WebEx, the world's leading on-demand provider according to IDC, has slashed the entry-level cost of its web conferencing service to mark its entrance into the small and mid-sized business market.
Until earlier this week, the lowest cost WebEx account for web conferencing cost $375 per month for an enterprise account with five meeting hosts. With the launch on Tuesday of the new WebexOne division targeting small businesses and professional individuals, the entry price has plummeted to $49 per month for a single host under its new WebOffice Personal and MeetMeNow services.
The new price points are a sign of how serious WebEx is about making headway in the small business and professional market with the launch of the new division. But there's a lot more to WebexOne than more affordable web conferencing. The new division is the result of WebEx's acquisition of Intranets.com earlier this year, a company that was itself 21st on IDC's top 25 list, with an impressive roster of 9000 small business customers.
Founded in 1998 — coincidentally the same year as WebEx — Intranets.com provides what WebEx calls 'aynchronous' collaboration to distinguish it from the real-time conferencing that WebEx has hitherto specialized in. As its former name suggests, its offering is an online company intranet service for small businesses with five or more users, including document management, group calendaring and a Microsoft SQL Server-powered database manager. Any existing customers logging in on Tuesday will have seen very little change apart from the rebranding of the service as WebEx WebOffice Workgroup, plus the addition of new conferencing options on the side menu. The integration is very neat — the group calendar that was already part of the intranets.com service now has the option to invite outsiders to meetings, invoking the WebEx online conferencing service.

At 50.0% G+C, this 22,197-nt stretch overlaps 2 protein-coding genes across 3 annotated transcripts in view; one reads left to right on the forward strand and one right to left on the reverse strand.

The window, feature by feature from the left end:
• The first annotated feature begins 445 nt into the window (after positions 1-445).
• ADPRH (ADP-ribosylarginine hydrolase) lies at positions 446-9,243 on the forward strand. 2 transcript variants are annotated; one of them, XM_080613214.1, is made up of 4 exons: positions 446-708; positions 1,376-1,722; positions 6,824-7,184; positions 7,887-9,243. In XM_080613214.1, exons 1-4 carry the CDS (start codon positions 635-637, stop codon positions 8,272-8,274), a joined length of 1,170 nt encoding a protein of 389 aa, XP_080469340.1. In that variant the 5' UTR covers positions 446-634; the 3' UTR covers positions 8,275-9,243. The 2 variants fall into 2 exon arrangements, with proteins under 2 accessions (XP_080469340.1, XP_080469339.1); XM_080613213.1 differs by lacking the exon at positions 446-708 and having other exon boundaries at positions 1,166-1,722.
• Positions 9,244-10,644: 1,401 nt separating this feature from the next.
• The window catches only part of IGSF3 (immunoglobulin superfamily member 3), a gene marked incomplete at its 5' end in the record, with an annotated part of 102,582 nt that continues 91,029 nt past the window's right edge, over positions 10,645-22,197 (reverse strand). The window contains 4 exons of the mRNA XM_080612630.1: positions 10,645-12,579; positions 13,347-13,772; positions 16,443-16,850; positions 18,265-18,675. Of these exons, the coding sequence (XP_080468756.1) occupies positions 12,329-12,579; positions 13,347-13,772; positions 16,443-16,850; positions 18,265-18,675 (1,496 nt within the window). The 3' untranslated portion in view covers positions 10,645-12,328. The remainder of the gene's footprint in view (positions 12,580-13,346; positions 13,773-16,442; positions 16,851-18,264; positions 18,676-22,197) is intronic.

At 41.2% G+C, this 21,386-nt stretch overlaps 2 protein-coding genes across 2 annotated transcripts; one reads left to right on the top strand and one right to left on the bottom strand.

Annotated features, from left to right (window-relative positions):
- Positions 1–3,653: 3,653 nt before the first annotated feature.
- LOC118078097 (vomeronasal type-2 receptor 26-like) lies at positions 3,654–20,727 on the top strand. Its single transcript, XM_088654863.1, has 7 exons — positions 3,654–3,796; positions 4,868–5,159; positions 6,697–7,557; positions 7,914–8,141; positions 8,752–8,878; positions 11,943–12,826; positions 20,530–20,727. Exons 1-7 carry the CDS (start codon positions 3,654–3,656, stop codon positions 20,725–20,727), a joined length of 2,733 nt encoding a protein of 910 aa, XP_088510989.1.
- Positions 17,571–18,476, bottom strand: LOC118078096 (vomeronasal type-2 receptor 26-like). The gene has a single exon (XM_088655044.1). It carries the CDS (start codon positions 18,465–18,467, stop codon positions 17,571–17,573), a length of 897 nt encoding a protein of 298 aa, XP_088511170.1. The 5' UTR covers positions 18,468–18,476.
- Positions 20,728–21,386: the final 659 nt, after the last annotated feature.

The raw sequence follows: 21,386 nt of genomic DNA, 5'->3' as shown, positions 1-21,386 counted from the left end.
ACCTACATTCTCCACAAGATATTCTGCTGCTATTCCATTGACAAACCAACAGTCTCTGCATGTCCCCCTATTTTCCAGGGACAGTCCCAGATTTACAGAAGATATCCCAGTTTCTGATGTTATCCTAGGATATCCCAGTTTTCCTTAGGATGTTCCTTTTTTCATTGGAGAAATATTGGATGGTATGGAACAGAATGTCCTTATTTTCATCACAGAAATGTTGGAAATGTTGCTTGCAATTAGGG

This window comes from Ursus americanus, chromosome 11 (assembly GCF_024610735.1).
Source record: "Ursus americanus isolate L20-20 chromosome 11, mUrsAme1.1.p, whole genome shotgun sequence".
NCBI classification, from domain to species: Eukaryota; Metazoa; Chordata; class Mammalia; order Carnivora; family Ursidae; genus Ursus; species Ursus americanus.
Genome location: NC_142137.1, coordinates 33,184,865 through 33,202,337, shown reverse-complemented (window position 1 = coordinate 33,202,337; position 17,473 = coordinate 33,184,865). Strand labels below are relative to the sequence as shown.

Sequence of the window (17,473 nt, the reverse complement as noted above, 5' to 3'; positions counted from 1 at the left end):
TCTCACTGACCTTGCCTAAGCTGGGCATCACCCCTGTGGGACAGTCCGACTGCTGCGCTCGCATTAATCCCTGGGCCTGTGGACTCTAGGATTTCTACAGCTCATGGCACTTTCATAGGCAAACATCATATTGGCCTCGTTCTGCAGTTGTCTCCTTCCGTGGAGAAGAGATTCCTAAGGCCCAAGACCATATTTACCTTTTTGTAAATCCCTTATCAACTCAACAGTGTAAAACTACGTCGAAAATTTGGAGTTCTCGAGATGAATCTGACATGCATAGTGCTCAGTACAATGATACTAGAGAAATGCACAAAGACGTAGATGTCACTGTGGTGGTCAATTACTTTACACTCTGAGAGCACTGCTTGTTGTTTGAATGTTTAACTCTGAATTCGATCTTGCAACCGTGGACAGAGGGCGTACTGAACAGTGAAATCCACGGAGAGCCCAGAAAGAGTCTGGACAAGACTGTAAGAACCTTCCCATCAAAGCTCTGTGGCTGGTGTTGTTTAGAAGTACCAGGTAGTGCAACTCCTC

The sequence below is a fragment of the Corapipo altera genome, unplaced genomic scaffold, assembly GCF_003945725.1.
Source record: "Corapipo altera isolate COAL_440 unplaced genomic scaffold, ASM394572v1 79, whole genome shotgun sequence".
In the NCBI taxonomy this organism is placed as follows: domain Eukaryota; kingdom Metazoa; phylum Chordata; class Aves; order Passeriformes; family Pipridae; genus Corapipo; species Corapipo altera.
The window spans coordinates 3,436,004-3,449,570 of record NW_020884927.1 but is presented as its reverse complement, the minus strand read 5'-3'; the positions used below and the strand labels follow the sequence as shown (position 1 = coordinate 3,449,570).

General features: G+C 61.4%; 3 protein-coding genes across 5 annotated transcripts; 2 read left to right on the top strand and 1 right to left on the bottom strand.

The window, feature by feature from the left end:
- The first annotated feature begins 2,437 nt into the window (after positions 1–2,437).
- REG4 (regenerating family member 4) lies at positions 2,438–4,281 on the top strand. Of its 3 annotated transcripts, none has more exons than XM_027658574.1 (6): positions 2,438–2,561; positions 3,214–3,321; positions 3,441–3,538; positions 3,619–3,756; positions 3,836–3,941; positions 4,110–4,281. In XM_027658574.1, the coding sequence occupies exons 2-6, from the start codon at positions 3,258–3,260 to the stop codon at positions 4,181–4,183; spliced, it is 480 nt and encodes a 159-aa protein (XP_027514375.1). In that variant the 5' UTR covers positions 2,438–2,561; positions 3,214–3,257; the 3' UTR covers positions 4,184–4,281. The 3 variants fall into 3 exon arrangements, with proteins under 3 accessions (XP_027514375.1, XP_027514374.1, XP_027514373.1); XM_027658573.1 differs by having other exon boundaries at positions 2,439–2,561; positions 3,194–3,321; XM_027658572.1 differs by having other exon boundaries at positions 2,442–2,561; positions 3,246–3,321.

The acquisition and launch of intranets.com as WebexOne signals that WebEx now aims to move beyond its web conferencing niche into a broader set of applications, as well as extending out of its traditional larger and mid-size enterprise market into the small business and microbusiness territory — a strategy it calls "going deeper and broader."
Acquiring the intranets.com team to spearhead that strategy is a smart move, because it means WebEx can avoid the mistakes other companies often make of assuming they already understand the needs of small businesses just because they are used to dealing with larger businesses. Often the reverse is true.
"We're not going to try and treat [smaller businesses] like a miniature version of the enterprise," WebEx VP marketing Karen Leavitt, a long-term member of the former intranets.com team, told me in a briefing last week. "Small businesses aren't baby businesses. [Many of them] want the nimbleness and personal interaction they can only get by being a small business."
Long experience taught intranets.com to value three 'E's: "Easy to get, easy to use, easy to pay for." That's a philosophy more on-demand providers ought to adopt if they're really serious about making headway in the small business sector. WebEx seems to have taken this on boardand could become a formidable player.